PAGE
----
2. Low energy. Next!

  3. Had William Pryor made such provocative statements as a candidate for the Indiana bar he could have been blackballed as I have documented elsewhere on this ezine. That would have solved this huuuge problem for the Left and abortion industry the good old boy (and even girl) Indiana way. Note that Diane Sykes could have made a huuge difference, but she chose to look away like most all jurists who should certainly recognize a blatantly unconstitutional system when filed on their docket. See footnotes 1 & 2 here: http://caselaw.findlaw.com/us-7th-circuit/1592921.html Sykes and Kanne could have applied a well established exception to Rooker Feldman, but instead seemingly decided that was not available to conservative whistleblowers, it would seem. Just a loss and two nice footnotes to numb the pain. A few short years later Sykes ruled the very opposite on the RF question, just as she had ruled the very opposite on RF a few short years before. Indy and the abortion industry wanted me on the ground ... they got it. Thank God Alabama is not so corrupted! MAGA!!!

  4. OK, take notice. Those wondering just how corrupt the Indiana system is can see the picture in this post. Attorney Donald James did not criticize any judges, he merely, it would seem, caused some clients to file against him and then ignored his own defense. James thus disrespected the system via ignoring all and was also ordered to reimburse the commission $525.88 for the costs of prosecuting the first case against him. Yes, nearly $526 for all the costs, the state having proved it all. Ouch, right? Now consider whistleblower and constitutionalist and citizen journalist Paul Ogden who criticized a judge, defended himself in such a professional fashion as to have half the case against him thrown out by the ISC and was then handed a career ending $10,000 bill as "half the costs" of the state crucifying him. http://www.theindianalawyer.com/ogden-quitting-law-citing-high-disciplinary-fine/PARAMS/article/35323 THE TAKEAWAY MESSAGE for any who have ears to hear ... resist Star Chamber and pay with your career ... welcome to the Indiana system of (cough) justice.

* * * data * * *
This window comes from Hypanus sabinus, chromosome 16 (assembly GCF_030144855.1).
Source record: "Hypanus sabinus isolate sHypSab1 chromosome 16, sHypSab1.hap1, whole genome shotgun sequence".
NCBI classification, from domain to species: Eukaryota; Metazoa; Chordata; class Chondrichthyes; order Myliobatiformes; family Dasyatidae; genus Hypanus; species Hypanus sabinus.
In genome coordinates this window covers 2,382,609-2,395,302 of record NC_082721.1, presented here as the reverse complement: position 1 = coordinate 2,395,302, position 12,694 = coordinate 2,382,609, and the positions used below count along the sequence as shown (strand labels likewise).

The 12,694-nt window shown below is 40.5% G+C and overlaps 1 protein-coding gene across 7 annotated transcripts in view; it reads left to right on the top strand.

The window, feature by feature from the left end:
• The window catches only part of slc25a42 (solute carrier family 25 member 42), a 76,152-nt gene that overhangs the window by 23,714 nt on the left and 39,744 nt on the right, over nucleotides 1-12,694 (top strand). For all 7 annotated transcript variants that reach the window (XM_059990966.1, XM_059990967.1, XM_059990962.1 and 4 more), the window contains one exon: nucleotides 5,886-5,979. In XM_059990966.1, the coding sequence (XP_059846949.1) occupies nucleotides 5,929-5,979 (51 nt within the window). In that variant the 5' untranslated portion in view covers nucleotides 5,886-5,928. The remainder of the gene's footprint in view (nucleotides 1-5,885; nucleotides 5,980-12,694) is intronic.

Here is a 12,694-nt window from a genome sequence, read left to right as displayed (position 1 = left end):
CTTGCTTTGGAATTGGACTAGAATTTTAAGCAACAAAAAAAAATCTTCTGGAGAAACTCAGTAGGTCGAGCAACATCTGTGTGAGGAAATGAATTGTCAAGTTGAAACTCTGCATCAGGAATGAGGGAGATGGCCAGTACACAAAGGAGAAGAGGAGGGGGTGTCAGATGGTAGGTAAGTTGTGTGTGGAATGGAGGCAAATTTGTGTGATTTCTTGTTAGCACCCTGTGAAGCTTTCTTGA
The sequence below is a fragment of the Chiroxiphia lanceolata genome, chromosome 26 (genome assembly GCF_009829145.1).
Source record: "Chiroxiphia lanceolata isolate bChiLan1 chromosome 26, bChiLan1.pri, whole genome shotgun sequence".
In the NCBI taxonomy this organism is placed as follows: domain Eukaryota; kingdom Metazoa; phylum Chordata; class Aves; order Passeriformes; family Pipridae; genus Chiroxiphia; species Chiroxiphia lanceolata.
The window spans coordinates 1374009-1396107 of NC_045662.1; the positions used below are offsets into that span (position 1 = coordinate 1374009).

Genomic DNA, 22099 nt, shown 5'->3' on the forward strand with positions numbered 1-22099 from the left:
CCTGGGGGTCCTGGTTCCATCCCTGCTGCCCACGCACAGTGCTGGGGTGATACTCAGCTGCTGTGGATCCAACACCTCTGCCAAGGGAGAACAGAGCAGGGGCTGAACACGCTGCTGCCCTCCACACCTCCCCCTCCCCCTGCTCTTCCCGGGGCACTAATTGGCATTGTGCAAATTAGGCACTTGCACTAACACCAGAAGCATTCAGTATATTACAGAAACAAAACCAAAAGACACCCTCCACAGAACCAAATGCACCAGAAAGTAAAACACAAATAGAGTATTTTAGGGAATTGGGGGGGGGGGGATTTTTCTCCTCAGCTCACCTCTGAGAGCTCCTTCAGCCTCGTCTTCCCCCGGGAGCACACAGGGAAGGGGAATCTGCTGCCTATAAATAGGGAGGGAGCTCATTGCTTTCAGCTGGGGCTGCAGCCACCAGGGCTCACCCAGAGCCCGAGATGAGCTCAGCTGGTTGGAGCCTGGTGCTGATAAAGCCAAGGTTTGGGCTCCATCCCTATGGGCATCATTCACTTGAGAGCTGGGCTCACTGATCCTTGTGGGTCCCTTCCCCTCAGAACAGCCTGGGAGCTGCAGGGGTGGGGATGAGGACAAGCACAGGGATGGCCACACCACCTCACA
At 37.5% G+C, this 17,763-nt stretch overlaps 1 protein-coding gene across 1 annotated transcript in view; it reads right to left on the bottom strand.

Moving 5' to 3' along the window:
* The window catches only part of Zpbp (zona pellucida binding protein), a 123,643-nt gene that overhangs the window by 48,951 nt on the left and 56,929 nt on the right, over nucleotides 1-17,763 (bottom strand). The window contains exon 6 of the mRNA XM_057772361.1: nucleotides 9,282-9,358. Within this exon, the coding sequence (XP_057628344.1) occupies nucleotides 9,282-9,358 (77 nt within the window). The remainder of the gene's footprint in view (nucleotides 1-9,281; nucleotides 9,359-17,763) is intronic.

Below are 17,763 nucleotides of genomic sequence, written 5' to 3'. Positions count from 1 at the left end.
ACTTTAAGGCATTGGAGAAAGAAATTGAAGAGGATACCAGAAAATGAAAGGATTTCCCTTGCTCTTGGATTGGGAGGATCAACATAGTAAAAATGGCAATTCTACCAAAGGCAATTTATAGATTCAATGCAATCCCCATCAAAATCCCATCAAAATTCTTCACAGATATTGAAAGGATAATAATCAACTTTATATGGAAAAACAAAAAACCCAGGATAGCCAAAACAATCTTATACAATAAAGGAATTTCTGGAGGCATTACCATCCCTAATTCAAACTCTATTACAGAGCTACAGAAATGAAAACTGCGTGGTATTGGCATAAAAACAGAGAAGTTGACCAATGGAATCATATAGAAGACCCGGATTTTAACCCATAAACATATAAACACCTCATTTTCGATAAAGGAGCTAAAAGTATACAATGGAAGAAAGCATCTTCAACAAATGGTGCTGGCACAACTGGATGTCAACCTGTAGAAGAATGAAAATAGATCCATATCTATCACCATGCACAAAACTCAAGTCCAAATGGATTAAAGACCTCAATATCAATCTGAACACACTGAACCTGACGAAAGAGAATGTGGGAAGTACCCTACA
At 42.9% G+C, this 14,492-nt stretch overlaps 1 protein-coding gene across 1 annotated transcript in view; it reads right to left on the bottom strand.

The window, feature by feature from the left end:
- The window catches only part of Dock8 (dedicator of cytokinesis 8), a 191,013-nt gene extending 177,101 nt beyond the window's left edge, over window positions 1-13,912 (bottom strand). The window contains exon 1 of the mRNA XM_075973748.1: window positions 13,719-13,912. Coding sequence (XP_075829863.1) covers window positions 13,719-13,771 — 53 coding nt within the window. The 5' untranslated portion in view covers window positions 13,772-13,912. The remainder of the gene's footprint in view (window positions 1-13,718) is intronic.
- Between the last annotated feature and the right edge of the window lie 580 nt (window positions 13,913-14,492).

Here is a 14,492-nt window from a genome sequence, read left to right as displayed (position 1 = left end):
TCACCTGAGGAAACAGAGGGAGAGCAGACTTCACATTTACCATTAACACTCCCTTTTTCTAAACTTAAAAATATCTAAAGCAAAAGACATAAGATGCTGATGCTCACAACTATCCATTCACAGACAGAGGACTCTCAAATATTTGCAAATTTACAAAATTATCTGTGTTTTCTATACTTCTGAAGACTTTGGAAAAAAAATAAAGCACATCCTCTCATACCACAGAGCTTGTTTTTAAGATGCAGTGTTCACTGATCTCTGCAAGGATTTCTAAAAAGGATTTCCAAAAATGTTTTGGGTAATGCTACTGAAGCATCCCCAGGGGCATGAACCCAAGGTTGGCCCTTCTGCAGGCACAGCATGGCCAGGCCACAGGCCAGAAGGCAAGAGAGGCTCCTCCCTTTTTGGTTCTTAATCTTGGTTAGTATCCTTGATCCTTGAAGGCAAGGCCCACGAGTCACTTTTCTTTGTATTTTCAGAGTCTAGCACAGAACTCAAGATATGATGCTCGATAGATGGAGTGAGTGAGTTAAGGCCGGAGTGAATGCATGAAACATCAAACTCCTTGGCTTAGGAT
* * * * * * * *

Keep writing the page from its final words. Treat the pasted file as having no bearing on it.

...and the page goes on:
5. GMA Ranger, I, too, was warned against posting on how the Ind govt was attempting to destroy me professionally, and visit great costs and even destitution upon my family through their processing. No doubt the discussion in Indy today is likely how to ban me from this site (I expect I soon will be), just as they have banned me from emailing them at the BLE and Office of Bar Admission and ADA coordinator -- or, if that fails, whether they can file a complaint against my Kansas or SCOTUS law license for telling just how they operate and offering all of my files over the past decade to any of good will. The elitist insiders running the Hoosier social control mechanisms realize that knowledge and a unified response will be the end of their unjust reign. They fear exposure and accountability. I was banned for life from the Indiana bar for questioning government processing, that is, for being a whistleblower. Hoosier whistleblowers suffer much. I have no doubt, Gma Ranger, of what you report. They fear us, but realize as long as they keep us in fear of them, they can control us. Kinda like the kids' show Ants. Tyrannical governments the world over are being shaken by empowered citizens. Hoosiers dealing with The Capitol are often dealing with tyranny. Time to rise up: https://www.theguardian.com/technology/2017/jan/17/governments-struggling-to-retain-trust-of-citizens-global-survey-finds Back to the Founders! MAGA!